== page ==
論文

査読有り
2016年10月

Variation in nesting behavior of eight species of spider mites, Stigmaeopsis having sociality

SCIENCE OF NATURE
  • Yutaka Saito
  • ,
  • Yan-Xuan Zhang
  • ,
  • Kotaro Mori
  • ,
  • Katsura Ito
  • ,
  • Yukie Sato
  • ,
  • Anthony R. Chittenden
  • ,
  • Jian-Zhen Lin
  • ,
  • Younghae Chae
  • ,
  • Takane Sakagami
  • ,
  • Ken Sahara

103
9-10
開始ページ
87
終了ページ
記述言語
英語
掲載種別
研究論文(学術雑誌)
DOI
10.1007/s00114-016-1408-6
出版者・発行元
SPRINGER HEIDELBERG

Nesting behavior is considered to be an important element of social living in animals. The spider mites belonging to the genus Stigmaeopsis spend their lives within nests produced from silk threads. Several of these species show cooperative sociality, while the others are subsocial. In order to identify the origins of this social behavior, comparisons of nest sizes, nesting behaviors (making nests continuously or separately), and their associated traits (fecal deposition patterns) were made for eight cogeneric Stigmaeopsis species showing various levels of social development. All of these species inhabit bamboo plants (Poaceae). We initially addressed the proximate factor of nest size variation. The variation in nest size of the eight species corresponded well with the variation in dorsal seta sc1 length, suggesting that nest size variation among species may have a genetic basis. The time spent within a nest (nest duration) increased with nest size on the respective host plants. Nest arrangement patterns varied among species showing different sized nests: Large nest builders continuously extended their nests, while middle and small nest-building species built new separate nests, which resulted in different social interaction times among species, and is thought to be closely related to social development. Fecal deposition behaviors also varied among Stigmaeopsis species, suggesting diversity in anti-predatory adaptations. Finally, we discuss how the variation in sociality observed within this genus is likely the result of nest size variation that initially evolved as anti-predator strategies.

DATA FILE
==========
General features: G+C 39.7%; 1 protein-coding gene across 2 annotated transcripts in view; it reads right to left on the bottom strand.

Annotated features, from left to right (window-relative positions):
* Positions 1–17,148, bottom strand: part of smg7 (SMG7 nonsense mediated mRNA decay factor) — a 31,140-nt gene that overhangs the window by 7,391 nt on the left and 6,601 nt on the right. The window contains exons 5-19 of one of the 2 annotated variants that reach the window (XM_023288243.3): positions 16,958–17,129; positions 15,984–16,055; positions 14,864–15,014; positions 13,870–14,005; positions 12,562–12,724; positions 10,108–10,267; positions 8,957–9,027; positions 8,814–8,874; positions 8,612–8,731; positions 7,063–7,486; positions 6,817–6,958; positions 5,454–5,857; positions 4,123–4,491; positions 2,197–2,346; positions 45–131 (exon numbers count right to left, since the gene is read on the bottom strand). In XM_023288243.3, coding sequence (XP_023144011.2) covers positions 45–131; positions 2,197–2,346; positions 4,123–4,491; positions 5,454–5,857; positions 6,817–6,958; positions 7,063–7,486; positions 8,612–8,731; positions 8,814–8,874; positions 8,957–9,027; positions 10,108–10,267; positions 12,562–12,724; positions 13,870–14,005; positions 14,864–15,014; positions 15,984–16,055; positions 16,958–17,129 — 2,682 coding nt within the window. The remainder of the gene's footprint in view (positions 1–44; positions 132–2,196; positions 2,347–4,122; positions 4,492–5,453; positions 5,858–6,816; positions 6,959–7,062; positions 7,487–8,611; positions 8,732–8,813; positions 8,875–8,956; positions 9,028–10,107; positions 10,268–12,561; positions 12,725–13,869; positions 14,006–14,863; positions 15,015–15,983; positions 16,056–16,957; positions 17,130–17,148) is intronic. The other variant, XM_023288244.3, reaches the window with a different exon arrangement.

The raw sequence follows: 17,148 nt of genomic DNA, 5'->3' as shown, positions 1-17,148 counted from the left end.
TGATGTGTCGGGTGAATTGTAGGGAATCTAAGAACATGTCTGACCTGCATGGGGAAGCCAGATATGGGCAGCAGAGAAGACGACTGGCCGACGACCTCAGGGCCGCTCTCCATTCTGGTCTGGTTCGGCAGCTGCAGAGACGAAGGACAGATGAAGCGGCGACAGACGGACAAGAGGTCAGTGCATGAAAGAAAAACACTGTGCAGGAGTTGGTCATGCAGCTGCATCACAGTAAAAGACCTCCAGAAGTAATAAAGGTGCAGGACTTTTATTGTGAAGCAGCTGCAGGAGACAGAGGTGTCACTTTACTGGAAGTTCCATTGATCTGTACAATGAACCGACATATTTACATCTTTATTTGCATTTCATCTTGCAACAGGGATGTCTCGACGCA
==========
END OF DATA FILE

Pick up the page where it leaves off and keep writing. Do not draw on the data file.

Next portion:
Web of Science ® 被引用回数 : 5

リンク情報
DOI
https://doi.org/10.1007/s00114-016-1408-6
PubMed
https://www.ncbi.nlm.nih.gov/pubmed/27695903
Web of Science
https://gateway.webofknowledge.com/gateway/Gateway.cgi?GWVersion=2&SrcAuth=JSTA_CEL&SrcApp=J_Gate_JST&DestLinkType=FullRecord&KeyUT=WOS:000385251900017&DestApp=WOS_CPL
URL
http://www.scopus.com/inward/record.url?eid=2-s2.0-85021851997&partnerID=MN8TOARS
URL
http://orcid.org/0000-0003-4251-8505

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